Bridge loans are designed to provide one lump sum immediately when you need it. As a long-term care payment option, bridge loans are only efficient if you anticipate a large source of income — for example, the sale of your home, to cover the cost in the near future.

Reverse Mortgage 

A reverse mortgage allows you to draw money out of your house value without having to sell it outright. This is a great way to pay for short-term care in a nursing home or assisted living facility. This method also allows you to continue to draw on that money long-term, giving you a source of income throughout the rest of your life.

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Private Payment 

Private payment for senior living choices like a quality nursing home is the best option for many individuals. It allows you to choose your nursing home based on your needs rather than leaving it to the mercy of programs like Medicare, Medicaid, or any other organization.

No one really wants to think about the need for long-term care, either for themselves or for a loved one. Unfortunately, as life expectancy increases, the need for long-term care goes up along with it. Planning wisely for future medical needs is a critical part of ensuring that both you and your loved one are well cared for, when that time eventually arrives.

Featured photo credit: huffingtonpost.com via i.huffpost.com

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Published on September 17, 2018

How Being Smart With Your Money Leads to Financial Success

How Being Smart With Your Money Leads to Financial Success

Achieving financial success is not something that just happens. Maybe if you win the lottery or something, but for the average person like you or me, it comes from a series of small steps you take over a long period of time.

With each step, you form a new smart money habit. And with each smart money habit, you build towards financial independence.

So what sort of habits can you form to get on that path? Let’s take a look at smart money habits you can start today to get you closer to a financially independent future.

1. Avoid being “penny wise but pound foolish”

It’s tempting to try saving a couple cents here and there when buying small items. However, that’s not where the real money is saved. You’re putting in extra effort for something that doesn’t move the needle.

You get the most bang when you’re able to cut down on your bigger bills. For example, finding a lower interest rate for your mortgage could save you $50+ per month. And cutting your transportation bill by purchasing a cheaper car or taking public transportation can provide large gains as well.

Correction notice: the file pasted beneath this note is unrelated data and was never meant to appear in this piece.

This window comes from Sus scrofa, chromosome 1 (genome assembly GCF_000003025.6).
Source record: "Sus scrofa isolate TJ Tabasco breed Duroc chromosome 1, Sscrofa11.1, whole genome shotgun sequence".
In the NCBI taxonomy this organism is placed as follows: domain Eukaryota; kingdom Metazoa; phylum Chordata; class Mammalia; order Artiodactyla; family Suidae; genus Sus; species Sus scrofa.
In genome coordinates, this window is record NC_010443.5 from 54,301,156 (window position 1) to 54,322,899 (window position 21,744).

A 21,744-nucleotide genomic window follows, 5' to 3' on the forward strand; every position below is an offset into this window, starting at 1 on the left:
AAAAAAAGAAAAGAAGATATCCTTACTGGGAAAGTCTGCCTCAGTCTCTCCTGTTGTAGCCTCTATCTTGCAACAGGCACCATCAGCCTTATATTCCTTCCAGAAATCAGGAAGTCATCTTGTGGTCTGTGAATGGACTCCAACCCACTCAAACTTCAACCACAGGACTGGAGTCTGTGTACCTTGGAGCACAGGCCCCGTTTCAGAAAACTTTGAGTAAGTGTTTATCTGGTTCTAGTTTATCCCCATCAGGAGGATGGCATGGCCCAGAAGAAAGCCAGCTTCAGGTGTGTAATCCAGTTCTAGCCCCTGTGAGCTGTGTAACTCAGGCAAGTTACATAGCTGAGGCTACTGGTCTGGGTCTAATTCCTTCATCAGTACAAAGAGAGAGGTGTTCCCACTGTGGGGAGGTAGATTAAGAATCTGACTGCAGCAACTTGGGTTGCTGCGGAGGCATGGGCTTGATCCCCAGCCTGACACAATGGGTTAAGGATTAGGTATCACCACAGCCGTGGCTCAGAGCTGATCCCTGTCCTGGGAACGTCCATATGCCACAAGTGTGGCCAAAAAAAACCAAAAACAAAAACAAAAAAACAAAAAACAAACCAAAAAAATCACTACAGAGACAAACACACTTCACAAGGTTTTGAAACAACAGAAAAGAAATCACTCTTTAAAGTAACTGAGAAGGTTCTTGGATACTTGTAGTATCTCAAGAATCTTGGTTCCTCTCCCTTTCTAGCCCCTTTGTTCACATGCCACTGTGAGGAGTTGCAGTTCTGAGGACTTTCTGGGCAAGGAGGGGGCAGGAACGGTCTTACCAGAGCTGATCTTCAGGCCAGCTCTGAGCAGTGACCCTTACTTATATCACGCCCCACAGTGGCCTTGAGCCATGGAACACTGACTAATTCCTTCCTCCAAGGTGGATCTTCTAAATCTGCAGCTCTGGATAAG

So, look at your recurring expenses such as housing, transportation, and insurance, and see where there’s wiggle room. It’s a much better use of your time than trying to pinch pennies here and there on smaller purchases.

2. When you want something big, wait

Impulsivity can get you in trouble in most aspects of life. Finances are no different.

It’s human nature to see something and want it right then and there. It starts as a kid in the checkout line at the grocery store, and it continues on through adulthood.

We get an idea in our head of something we want, and it’s hard not to go out and get it right then.

A good example is wanting a new car. Perhaps you’ve had your car for several years. It’s crossed the 100k mile mark. Maybe maintenance is due, and you’re annoyed that you need to replace the timing belt or purchase new tires.

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So, you get the itch.

You start digging around online, and you realize you could trade in your current car for something newer and more exciting… all for a few hundred bucks a month. Then you get obsessed.

Here’s where you have to take a step back.

Your newfound obsession is clouding your judgement. Rather than giving into the impulse, wait it out.

Set a timeframe for yourself. Maybe you come back to the decision three months down the road. See if the obsession lasts.

It might, but often, a funny thing happens. Often, you forget about it. And often, you find that the new car wasn’t a need at all.

The impulse faded. And you just saved yourself a ton of money.

3. Live smaller than you can afford

You finally get that big raise. And you want to celebrate – and why not?

You’ve been looking forward to this forever. And after all, it was all due to your hard work.

That’s fine, splurge a little. However, make it a one-time deal and be done.

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Don’t get caught in the trap that just because you’re now making more money, you should spend more.